The California Code of Regulations doesn't need to be republished to remain in effect. All you need is this: http://ag.ca.gov/firearms/regs/chapter39.pdf

-Gene

navyinrwanda
08-12-2008, 1:00 AM
As noted above, the California Code of Regulations (CCR) still governs. And 11 CCR 5469, in part, states (emphasis added):

"detachable magazine" means any ammunition feeding device that can be removed readily from the firearm with neither disassembly of the firearm action nor use of a tool being required. A bullet or ammunition cartridge is considered a tool. Ammunition feeding device includes any belted or linked ammunition, but does not include clips, en bloc clips, or stripper clips that load cartridges into the magazine.

Gene Hoffman's July 2007 petition to the Office of Administrative Law (available at http://www.hoffmang.com/firearms/oal/OAL-280-Suspension-Notice-2007-09-21-w-Attachments.pdf) resulted in a decision which re-affirmed this definition.

Also, the California 2008 Rulemaking Calendar does not list any proposed changes to these regulations.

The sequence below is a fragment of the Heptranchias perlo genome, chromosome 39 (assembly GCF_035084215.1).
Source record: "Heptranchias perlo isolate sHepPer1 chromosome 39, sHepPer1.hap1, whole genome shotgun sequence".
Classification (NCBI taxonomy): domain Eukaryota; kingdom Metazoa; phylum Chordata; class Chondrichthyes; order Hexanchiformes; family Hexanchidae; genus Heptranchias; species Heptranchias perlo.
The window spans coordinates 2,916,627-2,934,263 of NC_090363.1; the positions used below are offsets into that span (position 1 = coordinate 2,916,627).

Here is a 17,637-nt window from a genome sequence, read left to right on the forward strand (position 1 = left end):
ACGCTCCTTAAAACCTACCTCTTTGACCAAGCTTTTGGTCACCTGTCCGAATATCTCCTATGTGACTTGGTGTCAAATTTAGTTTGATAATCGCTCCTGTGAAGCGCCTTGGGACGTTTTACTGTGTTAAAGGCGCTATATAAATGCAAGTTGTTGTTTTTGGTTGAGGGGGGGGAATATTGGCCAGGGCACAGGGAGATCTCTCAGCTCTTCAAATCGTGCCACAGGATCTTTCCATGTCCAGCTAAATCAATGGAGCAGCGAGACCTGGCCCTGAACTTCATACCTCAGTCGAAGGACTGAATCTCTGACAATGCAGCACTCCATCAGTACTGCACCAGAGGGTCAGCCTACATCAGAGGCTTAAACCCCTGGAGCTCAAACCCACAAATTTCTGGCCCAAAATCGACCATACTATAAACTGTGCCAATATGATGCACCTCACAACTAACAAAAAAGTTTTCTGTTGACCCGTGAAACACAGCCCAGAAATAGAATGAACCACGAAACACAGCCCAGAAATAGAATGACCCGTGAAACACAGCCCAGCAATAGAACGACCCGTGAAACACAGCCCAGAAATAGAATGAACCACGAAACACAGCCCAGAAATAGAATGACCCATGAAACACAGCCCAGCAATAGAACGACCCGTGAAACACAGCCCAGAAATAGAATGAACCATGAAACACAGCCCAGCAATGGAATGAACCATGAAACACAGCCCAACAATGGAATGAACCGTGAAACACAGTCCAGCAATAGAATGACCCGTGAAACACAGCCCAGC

lrdchivalry
08-12-2008, 8:14 AM
I was taking a look at the 2007 Laws Summary Booklet that is published by the department of justice and noticed that they leave out the definition of a detachable magazine. I believe this gives them freedom to interpret the law how ever they feel like it.

In addition, in their dangerous weapons control laws (http://ag.ca.gov/firearms/dwcl/dwc.pdf) for 2008, I could not find any mention of using a bullet as a tool for removing magazines. However, for someone who was in the process of committing a gang related crime, they do define a detachable magazine as the following :

(1) "Detachable magazine" means a device that
is designed or redesigned to do all of the following:
(A) To be attached to a rifle that is designed or
redesigned to fire ammunition.
(B) To be attached to, and detached from, a
rifle that is designed or redesigned to fire ammunition.
(C) To feed ammunition continuously and
directly into the loading mechanism of a rifle that is
designed or redesigned to fire ammunition.

Could this be the definition that they would like to use against all law abiding citizens that own guns in California? This definition would do away with the bullet buttons, prince 50 and basically any epoxied AR-15's with a pistol grip.